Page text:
Article Published in the Defense News
Prussian military theorist Carl von Clausewitz said war is a continuation of politics by other means. Sometimes politics seems like a continuation of war. Nowhere is this more apparent than in the long-running debate concerning missile defense.
The U.S. Congress has been polarized over national missile defense for two decades, ever since President Ronald Reagan proposed the Strategic Defense Initiative in the early 1980s. And now the friction from that debate (friction was another favorite concept of Clausewitz) threatens to spill over into the discussion of theater-missile defense.
Theater-missile defense has profound tactical implications for the Army, given the recent proliferation of ballistic missiles and mass-kill technologies. The most promising concept for effective defense is the Airborne Laser, which intercepts missiles early in their trajectories, thereby vastly simplifying the task of defenders closer to the troops.
But the Airborne Laser’s trials and tribulations in Congress – – a distinct contrast to its technical progress – – illustrate how ideology and other extraneous forces can impede the development of promising theater-defense concepts.
The basic idea behind the Airborne Laser is simple: modify seven Boeing 747 jumbo jets to carry high-powered chemical lasers that can reliably target and destroy theater-missile boosters hundreds of miles away. Because the system is self-contained, mobile and above the clouds, it can quickly and effectively respond to almost any threat within reach of U.S. troops.
And because it uses a low-cost chemical laser, it only costs about $1000 per shot – – 1% or less of the cost for using ground-based missiles.
In fact, the whole program would cost less than one day of federal spending at current rates to develop, procure and operate for twenty years. A bargain, right? Well not according to Congressional critics, who either would prefer a space-based laser (the right-wingers) or no
missile defense at all (the left-wingers).
Last year the critics successfully shifted money out of the Airborne Laser (ABL) program, claiming the concept needed closer examination. This year they’re back again, and despite efforts by the Air Force-Boeing team to respond to last year’s criticisms, they seem intent on further hobbling the program.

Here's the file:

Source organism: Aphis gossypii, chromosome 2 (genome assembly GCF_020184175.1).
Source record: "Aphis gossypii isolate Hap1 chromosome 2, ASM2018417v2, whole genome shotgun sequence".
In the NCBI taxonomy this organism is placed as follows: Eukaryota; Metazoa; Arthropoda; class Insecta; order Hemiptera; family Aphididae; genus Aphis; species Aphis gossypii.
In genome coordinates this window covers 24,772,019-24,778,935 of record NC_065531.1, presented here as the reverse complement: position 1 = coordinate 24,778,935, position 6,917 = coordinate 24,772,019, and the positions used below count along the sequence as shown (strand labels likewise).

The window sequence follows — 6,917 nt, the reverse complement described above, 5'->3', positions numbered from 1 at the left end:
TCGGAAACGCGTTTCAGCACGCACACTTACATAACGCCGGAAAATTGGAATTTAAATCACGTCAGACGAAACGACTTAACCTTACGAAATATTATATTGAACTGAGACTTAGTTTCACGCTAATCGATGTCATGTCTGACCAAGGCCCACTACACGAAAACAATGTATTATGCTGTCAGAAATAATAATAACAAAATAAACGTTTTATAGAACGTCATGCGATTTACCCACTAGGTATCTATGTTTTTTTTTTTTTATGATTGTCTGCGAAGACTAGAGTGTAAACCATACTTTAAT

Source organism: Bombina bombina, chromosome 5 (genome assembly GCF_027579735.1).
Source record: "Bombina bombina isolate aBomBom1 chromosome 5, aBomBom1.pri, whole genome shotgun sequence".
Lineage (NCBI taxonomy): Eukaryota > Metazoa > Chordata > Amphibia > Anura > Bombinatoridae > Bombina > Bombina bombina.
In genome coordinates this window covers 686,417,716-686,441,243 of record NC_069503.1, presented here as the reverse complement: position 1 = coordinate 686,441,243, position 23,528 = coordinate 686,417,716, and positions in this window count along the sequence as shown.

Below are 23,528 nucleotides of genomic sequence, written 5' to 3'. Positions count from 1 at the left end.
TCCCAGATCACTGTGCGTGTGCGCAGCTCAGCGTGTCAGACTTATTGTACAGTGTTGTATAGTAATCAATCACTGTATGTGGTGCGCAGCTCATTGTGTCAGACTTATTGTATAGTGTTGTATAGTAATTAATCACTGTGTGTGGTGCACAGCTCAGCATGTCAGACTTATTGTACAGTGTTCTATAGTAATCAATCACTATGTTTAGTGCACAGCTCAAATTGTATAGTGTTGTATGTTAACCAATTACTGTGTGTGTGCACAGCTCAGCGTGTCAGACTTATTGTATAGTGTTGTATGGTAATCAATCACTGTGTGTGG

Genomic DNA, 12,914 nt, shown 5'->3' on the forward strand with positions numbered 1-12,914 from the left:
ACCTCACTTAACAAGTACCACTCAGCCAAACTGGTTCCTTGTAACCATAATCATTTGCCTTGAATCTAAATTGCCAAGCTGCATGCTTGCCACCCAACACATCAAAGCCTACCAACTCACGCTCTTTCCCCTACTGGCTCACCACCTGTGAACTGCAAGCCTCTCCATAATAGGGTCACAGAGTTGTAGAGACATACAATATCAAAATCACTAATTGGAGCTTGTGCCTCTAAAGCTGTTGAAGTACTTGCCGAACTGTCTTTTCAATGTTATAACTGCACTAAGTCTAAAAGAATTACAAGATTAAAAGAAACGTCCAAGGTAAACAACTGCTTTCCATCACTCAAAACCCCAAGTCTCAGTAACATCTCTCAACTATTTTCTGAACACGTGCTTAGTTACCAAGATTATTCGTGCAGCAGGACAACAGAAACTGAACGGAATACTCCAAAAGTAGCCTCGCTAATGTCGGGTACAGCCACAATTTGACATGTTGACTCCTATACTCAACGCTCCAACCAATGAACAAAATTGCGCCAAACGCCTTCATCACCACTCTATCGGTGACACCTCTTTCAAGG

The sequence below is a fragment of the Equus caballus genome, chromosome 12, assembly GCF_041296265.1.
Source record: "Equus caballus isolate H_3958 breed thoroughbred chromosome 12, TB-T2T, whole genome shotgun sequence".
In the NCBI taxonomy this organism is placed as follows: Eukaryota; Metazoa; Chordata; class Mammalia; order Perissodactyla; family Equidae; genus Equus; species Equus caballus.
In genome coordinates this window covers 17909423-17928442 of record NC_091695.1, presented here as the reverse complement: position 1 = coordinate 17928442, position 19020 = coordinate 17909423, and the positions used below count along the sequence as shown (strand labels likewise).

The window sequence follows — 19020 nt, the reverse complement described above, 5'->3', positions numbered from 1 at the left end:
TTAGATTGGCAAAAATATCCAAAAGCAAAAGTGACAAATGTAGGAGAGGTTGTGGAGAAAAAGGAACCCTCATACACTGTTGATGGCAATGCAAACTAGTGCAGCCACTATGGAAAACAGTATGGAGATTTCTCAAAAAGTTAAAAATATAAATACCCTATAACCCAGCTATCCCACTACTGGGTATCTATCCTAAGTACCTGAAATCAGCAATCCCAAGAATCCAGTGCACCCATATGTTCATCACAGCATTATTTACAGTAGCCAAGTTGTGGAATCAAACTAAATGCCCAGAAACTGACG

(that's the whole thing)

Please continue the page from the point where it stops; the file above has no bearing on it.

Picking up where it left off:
Following release of the findings of an independent review, headed by retired Air Force General Robert T. Marsh, warning of technical hurdles for ABL, the team quickly stretched the program one year and added extensive risk-reduction initiatives.
The added tests go far in addressing critics’ concerns on atmospheric measurement, data reduction, analyses and testing. Critics have also overlooked the fact that the Marsh panel was highly supportive of the program’s continuation.
“After more than two decades of extensive focused research and technology efforts on high-energy lasers and associated beam forming and propagation techniques, it appears that the nation is on the threshold of being able to acquire a long-sought military high-energy laser capability,” the Marsh panel reported.
“If achieved, the ability to deliver lethal doses of electromagnetic energy from an aircraft onto distant targets at the speed of light will represent a truly revolutionary weapon to the nation’s arsenal.”
A slew of technical “what-ifs” have been raised by critics, questioning the system’s ability to accurately track targets and meet necessary range requirements.
All simulation and ground tests conducted to date demonstrate ABL success, validating it can acquire a target, propagate properly through the atmosphere, compensate for any atmospheric interference and deliver lethal energy to operationally effective ranges.
These findings, combined with plans for at least another year of simulation and ground tests, suggest the ABL will evolve into a highly useful system.
One especially controversial technical issue with ABL is the ability of the laser beam to propagate through the atmosphere to reach its target.
The ABL team has collected a large amount of data on atmospheric turbulence and intends to add that to a database while expanding testing. Last year the program spent $6 million collecting data over global hotspots including Korea and the Persian Gulf.
More testing will take place overseas this year, again measuring optical turbulence, the main problem in maintaining laser-beam lethality at great distances.
ABL has also passed a number of significant milestones including demonstration of the laser lethality against full-scale replica targets and its ability to transition from plume tracking to hardbody illumination.
Responding to questions on the system’s tracking ability, the Air Force has directed the contractor team to install and test the beam control/fire control system on the aircraft earlier than the original baseline and well before a major engineering and manufacturing development design review.
Like any other high-value airborne assets, the ABL will have to operate at stand-off ranges where it is safe from threatening surface-to-air missile (SAM) sites.
There is no reason to single out ABL as uniquely impaired by the SAM threat, when AWACS, JSTARS and any number of other systems operate well with the same problem. No reason, that is, unless this particular program is being subjected to a double standard.
The bottom line is that U.S. troops need more potent theater-missile defenses as soon as possible. ABL appears to be the most promising approach, but the only way to find this out definitively is to build one and test it. So let’s get on with it.
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